Pulmonary artery and aortic dimensions are summarized in Table 6 and the Online Table 1. Measurement of the RPA cross section is challenging after the HF due to the proximity of the anastomosis to the RPA branching, and so measurements of the distal RPA were not possible in all cases (Table 6). The indexed LPA area increased proximally but reduced distally. The indexed RPA area also reduced after the HF. Mean differential flow pre-TCPC was 63.0% to the right and 37.0% to the left (Table 4). There was a significant difference in LPA flow, with reduced flow in those with the ratio of the narrowest section of the LPA to the proximal LPA <50%. There was no correlation between the narrowest area of the LPA and superior vena cava iSV; however, superior vena cava iSV correlated positively with distal RPA size (Pearson 0.550, p = 0.004).
We examined whether LPA size at the narrowest point (after adjustment for age) at MR1, MR2, or change in LPA size (after adjustment for age and presence of left pulmonary arterioplasty before MR2) was associated with a range of anatomical and flow-related factors. Anatomical factors included ventricular dilation (iEDV) and proximal aortic area (neoaorta and native aorta). Flow-related factors included total cardiac output (pre-HF only), presence of shunt narrowing (pre-HF only), and collaterals (both aortopulmonary and venovenous). Left pulmonary artery growth was weakly associated positively with proximal aortic area growth; however, no other factor was consistently associated with LPA narrowing.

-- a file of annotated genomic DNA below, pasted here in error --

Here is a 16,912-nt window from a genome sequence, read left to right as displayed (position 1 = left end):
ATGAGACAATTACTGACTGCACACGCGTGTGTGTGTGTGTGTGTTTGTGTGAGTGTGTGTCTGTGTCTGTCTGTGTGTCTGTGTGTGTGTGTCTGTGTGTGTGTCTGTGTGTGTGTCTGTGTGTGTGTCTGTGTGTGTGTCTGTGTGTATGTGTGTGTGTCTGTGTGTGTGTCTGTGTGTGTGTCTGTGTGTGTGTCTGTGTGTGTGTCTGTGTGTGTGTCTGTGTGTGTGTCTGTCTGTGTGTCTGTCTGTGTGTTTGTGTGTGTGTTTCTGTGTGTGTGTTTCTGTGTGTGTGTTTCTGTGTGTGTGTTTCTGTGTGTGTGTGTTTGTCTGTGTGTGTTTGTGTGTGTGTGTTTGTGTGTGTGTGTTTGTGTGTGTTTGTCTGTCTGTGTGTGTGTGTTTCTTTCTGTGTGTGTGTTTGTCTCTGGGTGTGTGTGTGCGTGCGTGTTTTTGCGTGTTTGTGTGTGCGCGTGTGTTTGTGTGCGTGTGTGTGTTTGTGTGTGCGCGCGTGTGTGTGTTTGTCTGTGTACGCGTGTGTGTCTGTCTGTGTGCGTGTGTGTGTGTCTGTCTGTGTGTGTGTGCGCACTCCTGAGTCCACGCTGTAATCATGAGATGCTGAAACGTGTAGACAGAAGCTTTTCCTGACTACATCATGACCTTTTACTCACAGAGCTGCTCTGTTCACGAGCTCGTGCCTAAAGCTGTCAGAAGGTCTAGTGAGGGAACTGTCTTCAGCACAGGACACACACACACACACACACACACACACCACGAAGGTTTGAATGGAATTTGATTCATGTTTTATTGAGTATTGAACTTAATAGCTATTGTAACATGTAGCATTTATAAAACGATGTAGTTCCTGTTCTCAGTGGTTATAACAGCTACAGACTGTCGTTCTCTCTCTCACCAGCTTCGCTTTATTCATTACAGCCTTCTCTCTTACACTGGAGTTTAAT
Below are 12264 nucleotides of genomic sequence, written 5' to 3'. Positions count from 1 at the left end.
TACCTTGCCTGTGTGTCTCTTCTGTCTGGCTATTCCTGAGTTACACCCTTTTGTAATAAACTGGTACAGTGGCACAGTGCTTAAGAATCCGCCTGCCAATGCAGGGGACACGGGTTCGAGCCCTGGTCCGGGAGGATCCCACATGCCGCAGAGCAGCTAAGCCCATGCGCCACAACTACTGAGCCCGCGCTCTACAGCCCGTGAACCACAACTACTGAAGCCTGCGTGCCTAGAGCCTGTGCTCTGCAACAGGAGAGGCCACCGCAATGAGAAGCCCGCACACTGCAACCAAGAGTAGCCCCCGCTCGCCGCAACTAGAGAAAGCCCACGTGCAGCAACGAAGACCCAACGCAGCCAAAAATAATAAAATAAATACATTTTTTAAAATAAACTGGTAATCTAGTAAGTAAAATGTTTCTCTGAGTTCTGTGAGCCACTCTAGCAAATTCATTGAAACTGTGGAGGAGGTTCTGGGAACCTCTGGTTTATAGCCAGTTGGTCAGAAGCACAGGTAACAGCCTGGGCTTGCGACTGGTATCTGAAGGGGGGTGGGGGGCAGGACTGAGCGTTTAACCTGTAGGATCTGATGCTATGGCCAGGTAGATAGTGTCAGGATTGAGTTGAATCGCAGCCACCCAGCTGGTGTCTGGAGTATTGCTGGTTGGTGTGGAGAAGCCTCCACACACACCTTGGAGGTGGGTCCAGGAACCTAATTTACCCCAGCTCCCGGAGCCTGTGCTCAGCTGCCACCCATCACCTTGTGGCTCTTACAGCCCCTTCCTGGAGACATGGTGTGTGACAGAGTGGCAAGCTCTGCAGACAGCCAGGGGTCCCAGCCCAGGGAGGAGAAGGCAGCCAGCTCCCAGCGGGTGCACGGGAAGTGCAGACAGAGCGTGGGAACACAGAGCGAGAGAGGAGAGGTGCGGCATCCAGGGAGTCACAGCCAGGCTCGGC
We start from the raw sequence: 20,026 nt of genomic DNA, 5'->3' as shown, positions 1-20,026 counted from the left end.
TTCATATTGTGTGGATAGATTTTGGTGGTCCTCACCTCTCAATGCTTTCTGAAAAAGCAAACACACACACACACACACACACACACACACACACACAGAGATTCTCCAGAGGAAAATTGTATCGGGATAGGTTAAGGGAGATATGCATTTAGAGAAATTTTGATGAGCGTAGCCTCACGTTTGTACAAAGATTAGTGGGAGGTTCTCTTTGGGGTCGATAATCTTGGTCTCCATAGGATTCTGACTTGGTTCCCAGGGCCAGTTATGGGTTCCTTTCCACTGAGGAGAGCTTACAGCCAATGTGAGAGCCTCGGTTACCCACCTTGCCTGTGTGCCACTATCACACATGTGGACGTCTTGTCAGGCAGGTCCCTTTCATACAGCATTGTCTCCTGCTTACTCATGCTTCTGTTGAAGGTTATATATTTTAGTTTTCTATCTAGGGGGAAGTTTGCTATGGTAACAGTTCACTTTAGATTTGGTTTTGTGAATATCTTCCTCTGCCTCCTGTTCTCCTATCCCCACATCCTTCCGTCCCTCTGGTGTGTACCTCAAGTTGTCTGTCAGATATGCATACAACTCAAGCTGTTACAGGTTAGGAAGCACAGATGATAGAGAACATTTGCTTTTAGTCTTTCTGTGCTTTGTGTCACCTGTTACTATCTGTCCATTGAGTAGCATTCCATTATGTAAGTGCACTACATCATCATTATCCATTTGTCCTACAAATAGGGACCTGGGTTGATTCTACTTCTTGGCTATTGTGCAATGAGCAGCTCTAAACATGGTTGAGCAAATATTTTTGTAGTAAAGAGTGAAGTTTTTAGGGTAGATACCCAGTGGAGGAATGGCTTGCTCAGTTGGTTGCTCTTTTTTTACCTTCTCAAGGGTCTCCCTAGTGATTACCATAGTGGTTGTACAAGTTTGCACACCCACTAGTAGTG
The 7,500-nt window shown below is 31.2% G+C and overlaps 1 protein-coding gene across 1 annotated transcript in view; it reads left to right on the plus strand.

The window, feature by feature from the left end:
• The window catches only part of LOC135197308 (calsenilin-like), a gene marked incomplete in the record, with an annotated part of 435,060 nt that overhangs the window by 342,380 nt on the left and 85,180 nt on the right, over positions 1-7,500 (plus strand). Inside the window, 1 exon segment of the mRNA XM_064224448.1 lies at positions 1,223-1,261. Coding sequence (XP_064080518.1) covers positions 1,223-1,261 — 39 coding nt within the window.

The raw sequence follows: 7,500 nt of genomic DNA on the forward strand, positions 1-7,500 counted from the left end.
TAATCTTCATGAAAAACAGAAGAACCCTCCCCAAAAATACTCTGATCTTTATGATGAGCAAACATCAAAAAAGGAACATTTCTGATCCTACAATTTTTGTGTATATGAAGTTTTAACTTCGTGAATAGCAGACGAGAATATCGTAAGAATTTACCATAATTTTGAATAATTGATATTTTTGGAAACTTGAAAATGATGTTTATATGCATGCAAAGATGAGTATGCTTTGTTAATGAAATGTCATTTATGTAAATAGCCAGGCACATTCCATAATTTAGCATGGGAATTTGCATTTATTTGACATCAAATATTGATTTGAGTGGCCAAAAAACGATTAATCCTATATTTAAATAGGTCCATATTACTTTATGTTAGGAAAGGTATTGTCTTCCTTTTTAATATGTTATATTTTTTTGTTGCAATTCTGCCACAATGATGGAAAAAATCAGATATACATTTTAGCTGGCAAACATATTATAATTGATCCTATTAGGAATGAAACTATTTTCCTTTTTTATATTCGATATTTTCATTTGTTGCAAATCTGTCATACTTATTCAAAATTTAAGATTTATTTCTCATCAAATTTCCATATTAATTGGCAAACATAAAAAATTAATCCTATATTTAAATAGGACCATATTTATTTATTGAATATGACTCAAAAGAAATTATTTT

There was no significant difference in the indexed sizes of the native aorta, transverse aortic arch, and proximal descending aorta after HF, even once patients with residual coarctation requiring repair between the pre-HF and pre-TCPC MRI scans are accounted for. The indexed area of the descending aorta at the level of the diaphragm, however, significantly reduces after the HF. However, that was neither correlated with reduced cardiac output (r = 0.10, p = 0.45) nor with reduced stroke volume (r = 0.10, p = 0.46).
Central venous pressure
There was no correlation between central venous pressure and any of the measured ventricular or vascular variables with correlation coefficients, ranging from −0.22 to 0.16 (all p > 0.12).
Median follow-up was 766 days (interquartile range 230.5 to 1,319 days). Current life status was checked by using their National Health Service number. There was 1 early mortality (<24 h) from an intractable arrhythmia. No patients required takedown of the TCPC, extracorporeal membrane oxygenation, or transplantation. Three patients have protein-losing enteropathy, and 2 of these patients have required LPA stenting (228 and 320 days after TCPC) to optimize hemodynamics. One patient had a permanent pacemaker implanted for symptomatic bradycardia related to nodal rhythm, and another required cardioversion for 1 episode of atrial flutter.
The patient cohort observed in this study showed that serial MRI in HLHS provides comprehensive information on right ventricular function and vascular morphology.
An interesting observation is the intermediate-term outcome of those patients assessed with MRI coupled with central venous pressure measurement without cardiac catheterization. Our results are comparable to the published literature (4,10–17). Therefore, this approach may be an effective and safe way to assess suitability for TCPC. It provides comprehensive information on ventricular function and vascular morphology, reserving an invasive hemodynamic study for a selected group of high-risk patients, and thereby minimizing exposure to ionizing radiation and the complications of vascular access.